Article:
Lots of alloys in that family have anywhere from 16 to 20 percent chromium, and with Ken's stones, a little nagura and some paste, I can make the edge shinier than the blade blank.

As an example, below is a garden variety Buck 112 made from 420, I believe.

http://i209.photobucket.com/albums/bb231/TheTourist_bucket/001-24.jpg
 

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Hey Tourist,
Not sure my last PM got through. I have some kydex, enough for a pancake style sheath for the 0121. PM me your address & I'll get it mailed off.
 

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Discussion Starter · #13 ·
I like the Spartan for the same reasons I like the ESEE Izula models. At the end of the day the my personal EDC use is based on cost. As a dealer, I get deals on ESEE products.

But if I got a Spartan for my birthday, I'd polish it, eat with it, fondle it, sleep with it...

You know, the usual bladehead worship. This is the kind of knife that most people really need, and if they'd try it they'd never go back to some of the unadulterated crap in TK.
 

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Why not go to a gunshow, find a knifemaker, and if he doesn't have your dream piece, have something made that fits your needs? Small knives of the type you seek are really not that expensive. Often you will have a choice of steels, handle materials, and sheath options, something you don't get with production knives. I've had a few knives made specifically for myself, they've all been worth the wait.
 

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Discussion Starter · #16 ·
Why not go to a gunshow, find a knifemaker, and if he doesn't have your dream piece, have something made that fits your needs?
Oh, great! Now I'll start a third expensive hobby...LOL

You are 100% right, I'd love a knife like that. And I'm sure while pricey, I'd actually use it to its full potential, and in the end it would not go to waste. The problem is that "knives" have become a commodity here. One of my hobbies is now a 'business.'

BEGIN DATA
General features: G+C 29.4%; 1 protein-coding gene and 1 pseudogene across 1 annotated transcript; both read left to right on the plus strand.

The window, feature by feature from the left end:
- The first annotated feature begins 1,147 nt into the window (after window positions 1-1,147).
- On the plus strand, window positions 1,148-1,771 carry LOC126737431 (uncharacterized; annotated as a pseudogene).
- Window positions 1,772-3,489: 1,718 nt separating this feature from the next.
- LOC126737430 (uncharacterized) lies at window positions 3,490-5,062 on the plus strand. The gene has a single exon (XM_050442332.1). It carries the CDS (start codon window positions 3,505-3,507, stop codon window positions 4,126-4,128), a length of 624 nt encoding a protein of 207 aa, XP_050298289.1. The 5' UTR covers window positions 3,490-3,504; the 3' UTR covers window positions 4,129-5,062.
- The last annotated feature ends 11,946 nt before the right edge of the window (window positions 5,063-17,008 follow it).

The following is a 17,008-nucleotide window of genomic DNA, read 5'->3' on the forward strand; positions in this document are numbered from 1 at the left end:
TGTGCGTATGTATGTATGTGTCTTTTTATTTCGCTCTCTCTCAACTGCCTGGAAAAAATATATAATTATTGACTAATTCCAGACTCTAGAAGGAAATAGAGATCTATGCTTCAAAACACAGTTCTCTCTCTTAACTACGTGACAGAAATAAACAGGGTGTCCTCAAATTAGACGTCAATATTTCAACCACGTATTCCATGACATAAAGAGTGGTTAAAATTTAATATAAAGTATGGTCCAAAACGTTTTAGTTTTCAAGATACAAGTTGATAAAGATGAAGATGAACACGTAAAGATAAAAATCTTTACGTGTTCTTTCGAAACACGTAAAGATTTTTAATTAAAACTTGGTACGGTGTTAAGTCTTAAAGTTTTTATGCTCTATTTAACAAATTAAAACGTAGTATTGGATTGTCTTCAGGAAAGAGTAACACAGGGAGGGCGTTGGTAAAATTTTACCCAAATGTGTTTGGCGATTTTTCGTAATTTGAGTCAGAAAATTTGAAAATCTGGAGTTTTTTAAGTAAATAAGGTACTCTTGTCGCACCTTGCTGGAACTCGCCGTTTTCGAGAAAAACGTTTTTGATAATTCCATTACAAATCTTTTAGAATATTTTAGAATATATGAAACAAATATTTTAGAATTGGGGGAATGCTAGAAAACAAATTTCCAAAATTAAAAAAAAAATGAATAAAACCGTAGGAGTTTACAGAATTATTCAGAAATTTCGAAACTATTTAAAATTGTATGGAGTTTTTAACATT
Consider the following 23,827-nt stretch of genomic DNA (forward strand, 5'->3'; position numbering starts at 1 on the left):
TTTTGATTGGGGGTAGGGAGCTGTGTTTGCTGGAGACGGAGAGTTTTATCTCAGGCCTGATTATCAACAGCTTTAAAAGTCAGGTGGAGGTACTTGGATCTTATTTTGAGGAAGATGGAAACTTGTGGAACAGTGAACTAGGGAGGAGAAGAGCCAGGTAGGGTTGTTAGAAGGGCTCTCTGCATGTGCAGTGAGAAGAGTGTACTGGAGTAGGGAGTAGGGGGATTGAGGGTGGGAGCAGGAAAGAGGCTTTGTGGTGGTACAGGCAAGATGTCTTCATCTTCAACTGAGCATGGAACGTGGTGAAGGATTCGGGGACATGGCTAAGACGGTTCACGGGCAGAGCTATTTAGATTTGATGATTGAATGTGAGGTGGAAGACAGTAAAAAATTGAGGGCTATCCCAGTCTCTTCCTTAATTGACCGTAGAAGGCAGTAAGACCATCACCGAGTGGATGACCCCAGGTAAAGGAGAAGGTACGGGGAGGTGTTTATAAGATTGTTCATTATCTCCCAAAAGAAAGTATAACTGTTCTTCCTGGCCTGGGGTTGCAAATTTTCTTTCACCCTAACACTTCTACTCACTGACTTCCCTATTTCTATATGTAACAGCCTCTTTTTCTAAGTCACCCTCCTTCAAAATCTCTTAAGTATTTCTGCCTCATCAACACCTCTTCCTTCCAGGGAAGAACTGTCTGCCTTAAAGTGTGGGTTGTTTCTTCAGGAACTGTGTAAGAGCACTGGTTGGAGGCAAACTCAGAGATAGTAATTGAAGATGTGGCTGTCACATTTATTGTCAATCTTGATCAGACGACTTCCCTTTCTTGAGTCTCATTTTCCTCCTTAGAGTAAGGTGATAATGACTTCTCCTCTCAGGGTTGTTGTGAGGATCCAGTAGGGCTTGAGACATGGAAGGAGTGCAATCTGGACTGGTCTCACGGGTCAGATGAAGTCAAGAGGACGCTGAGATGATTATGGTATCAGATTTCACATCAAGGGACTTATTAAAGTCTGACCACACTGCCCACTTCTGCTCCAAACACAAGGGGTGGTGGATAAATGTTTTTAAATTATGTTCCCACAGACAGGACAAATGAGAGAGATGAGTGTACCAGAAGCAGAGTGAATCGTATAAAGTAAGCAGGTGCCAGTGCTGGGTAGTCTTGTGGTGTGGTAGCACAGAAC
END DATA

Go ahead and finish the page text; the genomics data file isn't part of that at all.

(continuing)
This might sound odd, but I need is a jackknife. An edge to cut stuff, get covered in mayonnaise, wiped off with a paper napkin and shoved back into my blue jeans. In other words, a 'tool.'

When something is crafted, and perfect, and flawless it goes to collectors or hard-use hunters. Guys that need or respect that end of the industry. For example, I know a woman at our coffee bar that feels she owes her life to the EMT who cut her out of a wreck. She bought him a "perfect" knife--and baked him a huge box of his favorite tollhouse cookies.

I take Boker Plus or ZT knives and fix them. Those I carry.
 

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How about a sod-buster? Case makes a good one, Boker makes a good one, etc. Nothing fancy, just a folding knife. Lots of different makers out there, it's a traditional pattern, and well-proven by any measure. And most importantly, long enough to get to the bottom of the mayo jar...
 

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How about a sod-buster? Case makes a good one, Boker makes a good one, etc. Nothing fancy, just a folding knife. Lots of different makers out there, it's a traditional pattern, and well-proven by any measure. And most importantly, long enough to get to the bottom of the mayo jar...
LOL, that line reminded me of a Case trapper I picked up on eBay several years ago. The bolsters on it and a few other knives had been hand engraved for the folks selling it by a friend of theirs who usually did engraving on show bridles, spurs, and other more equestrian metal items. Not long after I received this:



It went into my pocket. The wife and I went to the Blue Star Art Gallery and Micro-Brewery in San Antonio to meet some friends for dinner. They were running late and we were hungry so we ordered a quesadilla to take the edge off. The waitress brought it and all the sour cream, pico, guacamole, etc., to go with it, but no flatware of any kind. The place was kinda busy and we couldn't get her attention for nothing short of getting up and chasing her down. So... I pulled out my artsy fartsy bolstered Case trapper, opened out the spey blade (and yes I know what they were originally used for) and proceeded to dip and slather goodies onto my quesadilla. Worked just fine. :rock:

Thanks for reminding me.